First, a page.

Tranport for London (TfL) has published the results of their consultation on changes to bus services in central London. TfL has confirmed they will implement a range of changes to bus routes to improve the reliability of the bus network in central London, whilst also cutting congestion and helping tackle air pollution. You can download the full report here or read a brief summary below: 

The changes to 23 routes in central London follow this wide-ranging consultation and will ensure services are more closely matched to changing demand:

  • Bus demand on Oxford Street is shifting, as people choose different travel options, including cycling and walking.
  • A faster, more reliable Tube, with the Victoria and Northern lines now among the highest frequency services in Europe with a train every two minutes, has taken pressure off buses.
  • The Night Tube is also providing new travel options to and from the West End.
  • When fully open, the Elizabeth line will boost rail capacity in central London by 10 per cent and provide a key new east-west link across the Capital, with 24 trains per hour in each direction serving step-free stations at the heart of London.
  • Buses will be re-routed away from Oxford Street, moving the termini for some routes to Park Lane, Trafalgar Square and Tottenham Court Road, while extending other routes to maintain connections.
  • TfL will begin to implement the changes in the summer.
  • Once all of the changes are in place, there will be 40 per cent fewer buses running on Oxford Street, improving air quality at the heart of Europe’s busiest shopping district.
TfL Tube

Transport for London, along with the Mayor, recently outlined plans to encourage more people to use the bus network. The new and co-ordinated approach will see steps taken to make bus travel even more attractive for Londoners. These include:

  • Matching bus capacity with demand by reducing the underused services in central London and reallocating them to where they are needed.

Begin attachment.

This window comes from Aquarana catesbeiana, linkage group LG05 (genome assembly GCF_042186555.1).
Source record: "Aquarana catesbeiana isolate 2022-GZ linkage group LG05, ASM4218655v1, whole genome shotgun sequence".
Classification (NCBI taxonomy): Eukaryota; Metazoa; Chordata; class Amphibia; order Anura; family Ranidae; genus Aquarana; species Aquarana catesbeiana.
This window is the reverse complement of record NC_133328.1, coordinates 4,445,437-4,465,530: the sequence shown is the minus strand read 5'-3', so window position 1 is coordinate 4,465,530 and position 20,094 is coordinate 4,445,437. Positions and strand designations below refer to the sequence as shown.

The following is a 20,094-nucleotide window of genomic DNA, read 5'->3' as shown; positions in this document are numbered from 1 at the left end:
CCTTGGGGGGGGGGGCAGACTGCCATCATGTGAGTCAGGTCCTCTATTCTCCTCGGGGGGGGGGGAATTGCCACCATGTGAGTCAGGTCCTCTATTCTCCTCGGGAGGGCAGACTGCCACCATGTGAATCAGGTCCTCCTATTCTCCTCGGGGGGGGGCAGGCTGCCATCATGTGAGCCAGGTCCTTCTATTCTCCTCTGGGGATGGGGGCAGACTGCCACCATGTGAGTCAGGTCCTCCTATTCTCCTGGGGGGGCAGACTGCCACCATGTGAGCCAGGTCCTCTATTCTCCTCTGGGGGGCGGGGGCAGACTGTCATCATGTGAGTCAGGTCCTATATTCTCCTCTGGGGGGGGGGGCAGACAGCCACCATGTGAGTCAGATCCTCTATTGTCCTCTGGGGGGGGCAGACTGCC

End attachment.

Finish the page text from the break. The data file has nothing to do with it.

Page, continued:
• Investing £20m per year in bus priority measures. TfL will deliver around 170 schemes, many in outer London, saving passengers time on some of the most congested routes.
  • Reviewing traffic signal timings at 1,200 junctions and at 200 sites to improve bus speeds.
  • Ensuring that 95 per cent of bus stops are accessible to passengers.
  • Improving customer service on the bus network by giving all 24,500 bus drivers, bus controllers and other operational staff new training in how to assist customers‎.
  • Overhauling information provided to passengers to make it easier to understand where bus services go and how frequent they are, including new signage on the outside of buses.
  • Continuing the transformation of the bus fleet into a low-polluting means of transport with new ‘Low Emission Bus Zones’ introduced, phasing out the worst polluting diesel buses and replacing or modifying all buses to meet the toughest air quality standards by 2020.

TfL are also taking steps to reduce congestion on London’s roads, with the Mayor announcing a series of measures late last year including new and improved strategic management, technology and communication to tackle the problem head-on. A longer-term approach will be set out in the Mayor’s forthcoming Transport Strategy.

For further information on the changes including detailed route information, please click here.